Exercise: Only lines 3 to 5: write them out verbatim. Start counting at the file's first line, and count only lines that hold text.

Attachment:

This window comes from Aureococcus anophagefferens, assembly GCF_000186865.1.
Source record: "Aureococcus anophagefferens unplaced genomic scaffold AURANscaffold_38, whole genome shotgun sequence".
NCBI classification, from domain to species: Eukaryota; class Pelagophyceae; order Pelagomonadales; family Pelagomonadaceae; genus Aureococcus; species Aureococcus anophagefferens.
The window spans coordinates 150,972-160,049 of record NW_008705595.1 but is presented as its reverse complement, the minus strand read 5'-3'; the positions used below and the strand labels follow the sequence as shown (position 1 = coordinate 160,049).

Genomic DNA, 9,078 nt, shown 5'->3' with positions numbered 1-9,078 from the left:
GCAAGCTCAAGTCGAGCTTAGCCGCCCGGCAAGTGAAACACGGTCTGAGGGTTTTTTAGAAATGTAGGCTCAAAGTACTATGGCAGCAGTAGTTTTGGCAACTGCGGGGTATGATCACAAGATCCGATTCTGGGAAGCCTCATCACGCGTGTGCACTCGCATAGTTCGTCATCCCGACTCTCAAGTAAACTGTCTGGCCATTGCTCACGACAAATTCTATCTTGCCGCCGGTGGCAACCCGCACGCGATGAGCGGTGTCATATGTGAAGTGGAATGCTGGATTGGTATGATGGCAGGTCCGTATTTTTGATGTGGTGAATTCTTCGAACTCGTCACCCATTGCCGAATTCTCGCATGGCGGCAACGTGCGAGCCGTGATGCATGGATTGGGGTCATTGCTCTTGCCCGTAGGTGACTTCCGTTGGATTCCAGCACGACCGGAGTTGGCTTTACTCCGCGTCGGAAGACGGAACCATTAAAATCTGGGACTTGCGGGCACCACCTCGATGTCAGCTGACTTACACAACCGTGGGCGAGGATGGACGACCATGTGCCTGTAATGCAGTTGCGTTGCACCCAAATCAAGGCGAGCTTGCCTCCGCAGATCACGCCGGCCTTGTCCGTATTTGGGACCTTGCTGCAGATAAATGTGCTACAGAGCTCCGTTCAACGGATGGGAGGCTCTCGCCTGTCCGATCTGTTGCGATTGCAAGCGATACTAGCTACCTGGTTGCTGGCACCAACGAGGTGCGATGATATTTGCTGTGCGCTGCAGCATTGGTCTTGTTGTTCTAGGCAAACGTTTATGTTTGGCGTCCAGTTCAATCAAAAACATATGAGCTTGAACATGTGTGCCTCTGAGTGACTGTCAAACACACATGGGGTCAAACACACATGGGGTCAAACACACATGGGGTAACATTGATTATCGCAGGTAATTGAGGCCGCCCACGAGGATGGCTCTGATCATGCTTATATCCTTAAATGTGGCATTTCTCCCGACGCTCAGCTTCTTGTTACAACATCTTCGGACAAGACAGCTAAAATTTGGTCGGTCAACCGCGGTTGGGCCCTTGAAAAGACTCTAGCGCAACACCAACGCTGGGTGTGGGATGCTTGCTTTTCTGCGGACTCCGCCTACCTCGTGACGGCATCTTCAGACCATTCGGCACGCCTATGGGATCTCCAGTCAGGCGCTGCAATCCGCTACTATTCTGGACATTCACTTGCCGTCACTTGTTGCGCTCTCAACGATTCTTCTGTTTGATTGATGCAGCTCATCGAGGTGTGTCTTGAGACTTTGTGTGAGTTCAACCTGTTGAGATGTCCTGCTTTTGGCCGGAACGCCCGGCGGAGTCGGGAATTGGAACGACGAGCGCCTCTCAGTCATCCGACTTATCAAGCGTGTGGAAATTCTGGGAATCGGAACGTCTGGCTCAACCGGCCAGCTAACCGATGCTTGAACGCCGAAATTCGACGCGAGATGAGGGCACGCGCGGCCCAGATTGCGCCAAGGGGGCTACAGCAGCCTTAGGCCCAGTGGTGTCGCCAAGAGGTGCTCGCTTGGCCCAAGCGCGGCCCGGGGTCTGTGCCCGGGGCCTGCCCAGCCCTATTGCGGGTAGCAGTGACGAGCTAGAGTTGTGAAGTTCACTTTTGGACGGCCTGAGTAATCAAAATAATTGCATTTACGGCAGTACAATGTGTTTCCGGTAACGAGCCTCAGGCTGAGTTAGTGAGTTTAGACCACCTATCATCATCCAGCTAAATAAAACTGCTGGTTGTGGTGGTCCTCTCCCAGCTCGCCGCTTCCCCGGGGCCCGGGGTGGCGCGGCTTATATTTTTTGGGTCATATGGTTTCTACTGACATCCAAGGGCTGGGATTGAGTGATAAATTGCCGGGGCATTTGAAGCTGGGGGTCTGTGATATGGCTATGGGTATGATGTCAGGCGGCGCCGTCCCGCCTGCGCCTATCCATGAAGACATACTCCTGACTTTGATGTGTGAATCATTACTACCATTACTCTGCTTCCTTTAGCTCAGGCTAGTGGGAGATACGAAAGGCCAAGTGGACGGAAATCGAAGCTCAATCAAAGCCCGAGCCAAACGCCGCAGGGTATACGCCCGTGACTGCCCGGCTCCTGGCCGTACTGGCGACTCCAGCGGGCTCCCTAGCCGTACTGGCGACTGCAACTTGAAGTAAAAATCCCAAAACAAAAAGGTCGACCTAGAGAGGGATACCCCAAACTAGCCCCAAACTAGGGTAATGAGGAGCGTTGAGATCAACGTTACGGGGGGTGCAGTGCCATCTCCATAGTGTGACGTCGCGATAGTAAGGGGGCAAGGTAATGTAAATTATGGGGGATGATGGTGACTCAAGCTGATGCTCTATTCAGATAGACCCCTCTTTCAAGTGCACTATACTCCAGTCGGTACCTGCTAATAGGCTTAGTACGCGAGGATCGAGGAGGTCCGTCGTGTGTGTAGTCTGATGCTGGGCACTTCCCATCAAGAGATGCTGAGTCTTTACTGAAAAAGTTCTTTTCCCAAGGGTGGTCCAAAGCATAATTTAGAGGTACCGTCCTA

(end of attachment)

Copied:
NCBI classification, from domain to species: Eukaryota; class Pelagophyceae; order Pelagomonadales; family Pelagomonadaceae; genus Aureococcus; species Aureococcus anophagefferens.
The window spans coordinates 150,972-160,049 of record NW_008705595.1 but is presented as its reverse complement, the minus strand read 5'-3'; the positions used below and the strand labels follow the sequence as shown (position 1 = coordinate 160,049).

Genomic DNA, 9,078 nt, shown 5'->3' with positions numbered 1-9,078 from the left: